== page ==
Saturday, May 09, 2009

The future of the press: magazines

I can't quite read the date on this Business Week cover, but I wonder how much the editors were thinking about themselves when they put it to press.

"Blogs will change your business...catch up...or catch you later."

Well, blogs have certainly changed the paper press business, and I have already blogged about the sad, progressive demise of the American newspaper.

Of course, magazines are facing some of the same problems, although they may have a little more going for them: they aren't dailies, they're easier to handle on planes and beaches, and they have a more attractive allure than those somewhat grubby newspapers.

A lot of people really love their glossies: they like showing them off on their coffee table, they appreciate the feel of them, they enjoy browsing the magazine section of stores and maybe making a few impulse buys.

But despite what they have going for them, magazines are facing the same difficulties as newspapers: declining advertising revenue, sinking readership, and the overall problem of "if I can read everything online, why buy a magazine?"

A recent article in TechCrunch
tackles the issue of how business magazines can survive, and suggests a rather draconian, but perhaps necessary, new business model. I think the author's ideas give food for thought to all magazine companies, writers...and readers.

What do you think?


Alison said...

May 2, 2005. I had to squint.

Betty Carlson said...

Good call Ali! I couldn't read it for the life of me. Well, they didn't know then what they know now, even if they were advice to other businesses on the subject!

Elisabeth said...

This is not, actually, something over which I ponder much. I know that I have canceled close to every single one of my subscriptions to magazines. I will re-evaluate in the Fall which ones I will be renewing this year. Very often, I never get to read the ones I still get, because I spend too much time online. Because it is not delivered daily in my little Western PA town, I get the Pittsburgh Post-Gazette delivered only on Sundays (I could buy it daily at a news stand, but I don't.)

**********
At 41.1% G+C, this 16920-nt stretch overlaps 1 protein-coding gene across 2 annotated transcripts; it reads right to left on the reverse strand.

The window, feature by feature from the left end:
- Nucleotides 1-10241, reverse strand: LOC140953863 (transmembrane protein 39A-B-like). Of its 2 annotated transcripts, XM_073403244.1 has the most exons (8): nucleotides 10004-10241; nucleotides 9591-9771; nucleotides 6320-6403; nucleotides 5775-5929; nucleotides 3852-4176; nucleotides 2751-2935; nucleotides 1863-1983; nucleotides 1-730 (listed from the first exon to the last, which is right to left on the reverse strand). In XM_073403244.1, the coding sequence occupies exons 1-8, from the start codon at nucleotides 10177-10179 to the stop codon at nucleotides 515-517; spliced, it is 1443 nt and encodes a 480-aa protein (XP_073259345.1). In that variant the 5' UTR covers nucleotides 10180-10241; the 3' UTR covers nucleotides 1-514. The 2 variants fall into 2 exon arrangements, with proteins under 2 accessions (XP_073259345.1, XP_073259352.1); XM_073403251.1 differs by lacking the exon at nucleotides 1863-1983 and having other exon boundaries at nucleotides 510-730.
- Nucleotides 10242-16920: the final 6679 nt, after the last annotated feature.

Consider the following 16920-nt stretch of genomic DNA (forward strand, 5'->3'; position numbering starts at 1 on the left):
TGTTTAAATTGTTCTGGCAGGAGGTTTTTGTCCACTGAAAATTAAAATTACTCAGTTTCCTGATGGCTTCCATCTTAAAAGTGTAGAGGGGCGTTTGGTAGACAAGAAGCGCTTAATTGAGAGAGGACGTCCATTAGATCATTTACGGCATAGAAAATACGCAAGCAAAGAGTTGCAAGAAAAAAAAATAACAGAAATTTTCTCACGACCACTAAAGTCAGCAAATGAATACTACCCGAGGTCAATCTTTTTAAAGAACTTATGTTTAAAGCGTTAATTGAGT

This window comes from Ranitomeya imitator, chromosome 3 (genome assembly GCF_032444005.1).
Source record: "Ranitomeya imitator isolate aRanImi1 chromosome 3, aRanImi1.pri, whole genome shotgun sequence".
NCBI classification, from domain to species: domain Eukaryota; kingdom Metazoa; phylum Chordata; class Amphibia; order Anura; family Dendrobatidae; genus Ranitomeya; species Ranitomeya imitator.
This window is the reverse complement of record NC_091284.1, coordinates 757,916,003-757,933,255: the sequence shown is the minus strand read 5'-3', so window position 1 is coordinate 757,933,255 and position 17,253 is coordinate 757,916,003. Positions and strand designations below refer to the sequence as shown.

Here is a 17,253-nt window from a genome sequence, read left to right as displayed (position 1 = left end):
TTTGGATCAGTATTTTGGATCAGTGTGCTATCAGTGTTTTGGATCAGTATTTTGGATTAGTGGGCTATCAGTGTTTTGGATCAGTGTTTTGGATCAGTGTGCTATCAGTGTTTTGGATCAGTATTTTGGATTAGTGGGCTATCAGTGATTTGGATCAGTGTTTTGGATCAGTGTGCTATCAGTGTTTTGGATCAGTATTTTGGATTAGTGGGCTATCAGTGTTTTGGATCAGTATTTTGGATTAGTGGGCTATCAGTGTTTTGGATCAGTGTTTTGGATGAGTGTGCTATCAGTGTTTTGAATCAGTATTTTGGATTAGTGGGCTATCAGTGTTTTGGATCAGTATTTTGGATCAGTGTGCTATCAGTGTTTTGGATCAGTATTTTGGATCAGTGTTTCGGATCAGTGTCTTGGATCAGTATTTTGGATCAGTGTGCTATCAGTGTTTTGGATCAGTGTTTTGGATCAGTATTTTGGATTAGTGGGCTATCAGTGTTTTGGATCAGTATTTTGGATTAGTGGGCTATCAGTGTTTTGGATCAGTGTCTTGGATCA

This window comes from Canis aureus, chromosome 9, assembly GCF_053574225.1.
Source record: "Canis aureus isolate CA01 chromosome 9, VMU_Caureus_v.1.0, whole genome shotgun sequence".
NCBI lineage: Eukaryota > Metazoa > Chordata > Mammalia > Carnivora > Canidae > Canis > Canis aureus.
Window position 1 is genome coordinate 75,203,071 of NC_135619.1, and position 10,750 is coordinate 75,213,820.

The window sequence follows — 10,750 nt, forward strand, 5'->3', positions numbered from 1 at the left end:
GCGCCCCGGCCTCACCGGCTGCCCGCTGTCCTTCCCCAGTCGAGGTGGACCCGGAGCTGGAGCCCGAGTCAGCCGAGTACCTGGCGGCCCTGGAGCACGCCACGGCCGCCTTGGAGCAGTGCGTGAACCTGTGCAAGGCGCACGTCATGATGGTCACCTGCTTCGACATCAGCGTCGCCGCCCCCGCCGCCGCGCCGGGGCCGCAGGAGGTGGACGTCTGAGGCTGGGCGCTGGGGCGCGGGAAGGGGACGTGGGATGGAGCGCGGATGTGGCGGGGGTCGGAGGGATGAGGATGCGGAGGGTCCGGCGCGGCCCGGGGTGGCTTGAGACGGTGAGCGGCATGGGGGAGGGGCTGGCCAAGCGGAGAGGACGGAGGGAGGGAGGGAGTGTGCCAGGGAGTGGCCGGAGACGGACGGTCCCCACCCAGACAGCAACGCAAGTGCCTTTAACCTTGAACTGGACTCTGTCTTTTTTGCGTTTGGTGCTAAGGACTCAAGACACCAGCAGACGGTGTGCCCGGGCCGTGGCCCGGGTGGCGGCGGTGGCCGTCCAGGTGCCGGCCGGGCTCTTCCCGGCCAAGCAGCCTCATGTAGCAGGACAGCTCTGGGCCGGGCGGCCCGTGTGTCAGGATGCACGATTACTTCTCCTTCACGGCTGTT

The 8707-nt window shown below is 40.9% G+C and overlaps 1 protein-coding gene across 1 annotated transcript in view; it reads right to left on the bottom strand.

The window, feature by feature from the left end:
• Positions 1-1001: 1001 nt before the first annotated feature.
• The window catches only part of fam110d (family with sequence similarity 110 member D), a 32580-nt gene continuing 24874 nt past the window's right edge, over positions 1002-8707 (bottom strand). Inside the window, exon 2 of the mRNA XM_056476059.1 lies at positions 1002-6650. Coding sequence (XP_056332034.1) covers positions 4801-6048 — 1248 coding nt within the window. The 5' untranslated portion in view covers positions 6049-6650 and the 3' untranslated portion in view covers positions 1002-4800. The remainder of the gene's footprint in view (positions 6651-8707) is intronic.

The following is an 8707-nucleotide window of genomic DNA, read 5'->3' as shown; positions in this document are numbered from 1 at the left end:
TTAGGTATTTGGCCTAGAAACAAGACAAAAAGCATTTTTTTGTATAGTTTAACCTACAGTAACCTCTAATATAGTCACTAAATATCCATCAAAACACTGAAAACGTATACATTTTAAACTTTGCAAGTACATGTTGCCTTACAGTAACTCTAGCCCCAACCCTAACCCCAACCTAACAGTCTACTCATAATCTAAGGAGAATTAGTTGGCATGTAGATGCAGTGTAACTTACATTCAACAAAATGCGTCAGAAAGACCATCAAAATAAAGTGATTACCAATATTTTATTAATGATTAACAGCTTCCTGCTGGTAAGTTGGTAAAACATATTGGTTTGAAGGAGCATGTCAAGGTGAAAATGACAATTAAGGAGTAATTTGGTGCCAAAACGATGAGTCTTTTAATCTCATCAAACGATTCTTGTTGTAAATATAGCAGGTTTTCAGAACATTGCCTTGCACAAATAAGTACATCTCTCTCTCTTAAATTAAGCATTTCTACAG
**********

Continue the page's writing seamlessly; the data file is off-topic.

The face of journalism is definitely changing, but I hope that paper magazines never go away. My boyfriend is a journalist by training, who works for a very large organisation for which he is managing editor of all of its publications, and he was hired specifically to start (now about 15 months ago) a new online newslater for them. This weekly newslater includes links to videoclips (which my boyfriend also produces), which is something that a paper newsletter could not do.

So, yes, I'd say that the face of newspaper and magazine publishing has completely changed.

Related, but on another note, my daughter was taking a class on digital poetry at Brown University this semester. So, even poets are now living in the digital age, and exploiting the resources that it offers.

Betty Carlson said...

Elisabeth, thanks for your comment. Interesting about the digital poetry -- I've wondered if that's something like what Spacedlaw does, but I'm not really sure.

I don't know why but this whole topic of Internet possibly killing off magazines and newspapers is kind of an obsession with me. On the one hand, I feel like it would be more environmentally-friendly to get all that from the Internet...but would books be next? And what business model will give us quality content if the paper press disappears?

La Framéricaine said...


Hi! Hope your vacation is going swimmingly in the PNW!

I absolutely love magazines and the ones in France are more enticing that the ones in the USA to my eye. However, they simply cost too much. I stopped subscribing and purchasing them due to cost and the separation anxiety I felt when I was forced to chuck all the ones I had saved prior to our packing up and shipping for the move to France.

It saddens me that that is so...